Breaking the Cycle of Failed Negotiations in Yemen

MIN READMay 8, 2017 | 14:58 GMT

Overlooking Sanaa, Yemen’s capital city.

(BRENT STIRTON/Getty Images)

By Nadwa Al-Dawsari for the Project on Middle East Democracy


  • Yemen’s conflict is complex and multi-faceted. On the surface, it is a power struggle among the political elite, but it is also driven by long-term frustration with the ruling elite’s corruption at the expense and marginalization of the majority of the Yemeni population. These grievances drove the 2011 youth uprising, have helped fuel the ongoing war, and must be addressed to bring lasting peace.
  • More than two years of UN-led negotiations to end Yemen’s war have failed. This failure is a result of an elite dominated process between opposing sides unwilling to settle their differences and concede power. To end the conflict and create a lasting peace, these talks must include representatives from all aggrieved regions and parties.
  • Peace talks should also include negotiations on the division of Yemen into federal regions that establish a fair balance of power and resources and address key regional grievances that have helped fuel conflict.
  • Reaching political agreement will take time. It is critical in the interim to work with government institutions at the local level to provide a basic level of governance and stability. Strengthening local government will help defuse some tension, build trust in national political negotiation processes, give local actors a sense of ownership and responsibility, and help restore faith in nonviolent political processes.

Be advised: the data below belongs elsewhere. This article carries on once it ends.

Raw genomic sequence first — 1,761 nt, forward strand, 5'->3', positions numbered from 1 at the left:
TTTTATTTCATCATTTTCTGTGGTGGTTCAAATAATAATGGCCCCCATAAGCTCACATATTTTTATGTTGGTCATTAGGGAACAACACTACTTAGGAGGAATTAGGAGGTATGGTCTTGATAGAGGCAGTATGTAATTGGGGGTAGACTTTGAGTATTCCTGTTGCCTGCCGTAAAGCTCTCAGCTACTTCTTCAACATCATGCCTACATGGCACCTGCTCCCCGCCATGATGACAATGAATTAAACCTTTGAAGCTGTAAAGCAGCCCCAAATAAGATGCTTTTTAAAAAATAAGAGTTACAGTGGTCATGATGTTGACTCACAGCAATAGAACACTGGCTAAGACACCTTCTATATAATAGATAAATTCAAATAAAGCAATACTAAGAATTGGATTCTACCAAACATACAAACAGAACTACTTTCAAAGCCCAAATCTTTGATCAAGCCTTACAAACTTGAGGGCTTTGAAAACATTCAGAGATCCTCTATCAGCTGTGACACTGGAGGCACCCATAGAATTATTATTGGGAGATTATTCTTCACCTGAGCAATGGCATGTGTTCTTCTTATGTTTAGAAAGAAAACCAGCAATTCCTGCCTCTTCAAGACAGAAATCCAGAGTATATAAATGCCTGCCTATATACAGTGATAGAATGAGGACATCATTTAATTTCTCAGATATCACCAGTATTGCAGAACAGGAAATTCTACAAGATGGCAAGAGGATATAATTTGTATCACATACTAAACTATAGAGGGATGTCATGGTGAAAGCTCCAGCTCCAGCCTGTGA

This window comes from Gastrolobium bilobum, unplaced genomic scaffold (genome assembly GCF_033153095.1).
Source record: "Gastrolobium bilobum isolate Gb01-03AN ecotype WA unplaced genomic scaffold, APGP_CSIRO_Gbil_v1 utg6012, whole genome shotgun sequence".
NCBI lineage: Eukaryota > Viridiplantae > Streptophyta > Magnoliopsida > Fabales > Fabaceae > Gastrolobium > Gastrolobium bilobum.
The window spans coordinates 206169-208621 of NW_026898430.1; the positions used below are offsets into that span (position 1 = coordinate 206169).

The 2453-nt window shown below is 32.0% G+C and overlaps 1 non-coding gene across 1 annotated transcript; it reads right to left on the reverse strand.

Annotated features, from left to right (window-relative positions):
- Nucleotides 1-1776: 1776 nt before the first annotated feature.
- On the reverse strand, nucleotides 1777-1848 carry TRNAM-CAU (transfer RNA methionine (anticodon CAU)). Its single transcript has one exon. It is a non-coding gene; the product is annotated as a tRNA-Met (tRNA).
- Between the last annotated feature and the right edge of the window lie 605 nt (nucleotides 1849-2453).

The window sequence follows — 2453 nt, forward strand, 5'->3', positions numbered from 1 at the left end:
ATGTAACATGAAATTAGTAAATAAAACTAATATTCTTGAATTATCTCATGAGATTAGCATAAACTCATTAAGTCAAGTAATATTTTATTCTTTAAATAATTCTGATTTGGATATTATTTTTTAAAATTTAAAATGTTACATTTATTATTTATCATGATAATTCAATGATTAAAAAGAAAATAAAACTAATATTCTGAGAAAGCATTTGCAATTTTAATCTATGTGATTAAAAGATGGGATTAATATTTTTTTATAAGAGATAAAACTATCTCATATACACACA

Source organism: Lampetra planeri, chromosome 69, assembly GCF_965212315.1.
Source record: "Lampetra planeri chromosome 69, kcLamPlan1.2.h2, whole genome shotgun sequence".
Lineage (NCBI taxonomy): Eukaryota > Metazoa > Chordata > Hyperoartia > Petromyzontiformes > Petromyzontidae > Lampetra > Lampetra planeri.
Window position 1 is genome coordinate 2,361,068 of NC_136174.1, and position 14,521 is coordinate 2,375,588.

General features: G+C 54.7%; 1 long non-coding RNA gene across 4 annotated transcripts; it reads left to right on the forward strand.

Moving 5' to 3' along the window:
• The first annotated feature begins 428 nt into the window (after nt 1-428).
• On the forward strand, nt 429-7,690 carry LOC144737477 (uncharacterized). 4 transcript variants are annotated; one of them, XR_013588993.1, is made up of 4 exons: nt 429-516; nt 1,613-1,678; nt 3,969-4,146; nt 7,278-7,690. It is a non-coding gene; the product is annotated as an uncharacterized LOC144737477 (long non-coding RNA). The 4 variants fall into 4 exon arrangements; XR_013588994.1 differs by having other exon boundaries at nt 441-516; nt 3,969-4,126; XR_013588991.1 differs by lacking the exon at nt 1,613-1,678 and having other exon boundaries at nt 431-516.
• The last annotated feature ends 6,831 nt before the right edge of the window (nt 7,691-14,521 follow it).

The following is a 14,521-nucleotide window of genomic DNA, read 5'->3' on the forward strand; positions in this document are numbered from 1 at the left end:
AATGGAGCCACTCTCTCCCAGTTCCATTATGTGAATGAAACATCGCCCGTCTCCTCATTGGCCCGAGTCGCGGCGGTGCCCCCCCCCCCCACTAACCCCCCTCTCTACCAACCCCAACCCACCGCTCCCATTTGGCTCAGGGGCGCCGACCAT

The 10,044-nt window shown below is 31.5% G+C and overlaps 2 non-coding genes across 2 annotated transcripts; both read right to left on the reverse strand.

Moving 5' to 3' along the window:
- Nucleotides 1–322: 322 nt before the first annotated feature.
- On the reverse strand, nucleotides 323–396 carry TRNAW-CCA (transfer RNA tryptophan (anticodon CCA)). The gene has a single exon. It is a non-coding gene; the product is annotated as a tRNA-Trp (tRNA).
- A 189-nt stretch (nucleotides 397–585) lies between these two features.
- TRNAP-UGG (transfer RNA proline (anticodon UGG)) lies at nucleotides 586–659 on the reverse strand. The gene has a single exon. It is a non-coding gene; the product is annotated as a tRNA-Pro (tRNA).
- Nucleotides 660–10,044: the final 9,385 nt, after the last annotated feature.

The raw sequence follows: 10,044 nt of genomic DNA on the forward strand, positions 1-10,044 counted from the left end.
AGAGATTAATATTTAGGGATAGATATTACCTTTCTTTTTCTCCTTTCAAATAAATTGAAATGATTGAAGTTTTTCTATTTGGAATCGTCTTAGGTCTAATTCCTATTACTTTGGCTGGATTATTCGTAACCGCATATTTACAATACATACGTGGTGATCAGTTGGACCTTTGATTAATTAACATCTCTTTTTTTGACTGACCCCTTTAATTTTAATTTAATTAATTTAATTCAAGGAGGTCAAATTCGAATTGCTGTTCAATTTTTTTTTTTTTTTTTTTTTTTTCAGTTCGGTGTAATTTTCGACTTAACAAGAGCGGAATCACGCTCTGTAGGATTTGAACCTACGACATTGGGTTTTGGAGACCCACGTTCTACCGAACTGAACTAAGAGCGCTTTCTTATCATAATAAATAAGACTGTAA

The war in Yemen has killed at least 10,000 people and injured 43,000, including 3,200 children. It has displaced millions from their homes and destroyed important civilian infrastructure, including thousands of medical and educational facilities. United Nations agencies recently warned that more than 17 million people—over 60 percent of Yemen’s population—are at immediate risk of famine.1 After more than two years of fighting, the warring parties have achieved no lasting territorial gains or any clear political advantage. The two forces driving this war are those aligned with the Houthis and former President Ali Abdallah Saleh, and those forces allied with the government of President Abdrabbo Mansour Hadi. Each side enjoys external support. Hadi’s forces have the military support of a coalition led by Saudi Arabia and the United Arab Emirates and backed by the United States, while the Houthi-Saleh forces are backed by Iran.

To end the stalemate, the Trump administration has suggested that it will increase the U.S. weapons support to the Saudi Arabia-led coalition to defeat the Houthi-Saleh forces, push back against Iran’s influence in Yemen, and restore Hadi’s government to power.2 Recent media reports indicate that the administration is considering the provision of additional military support to help United Arab Emirates forces lead an effort to retake the key seaport of Hodeida, the main humanitarian aid receiving port functioning in Yemen, from Houthi control.3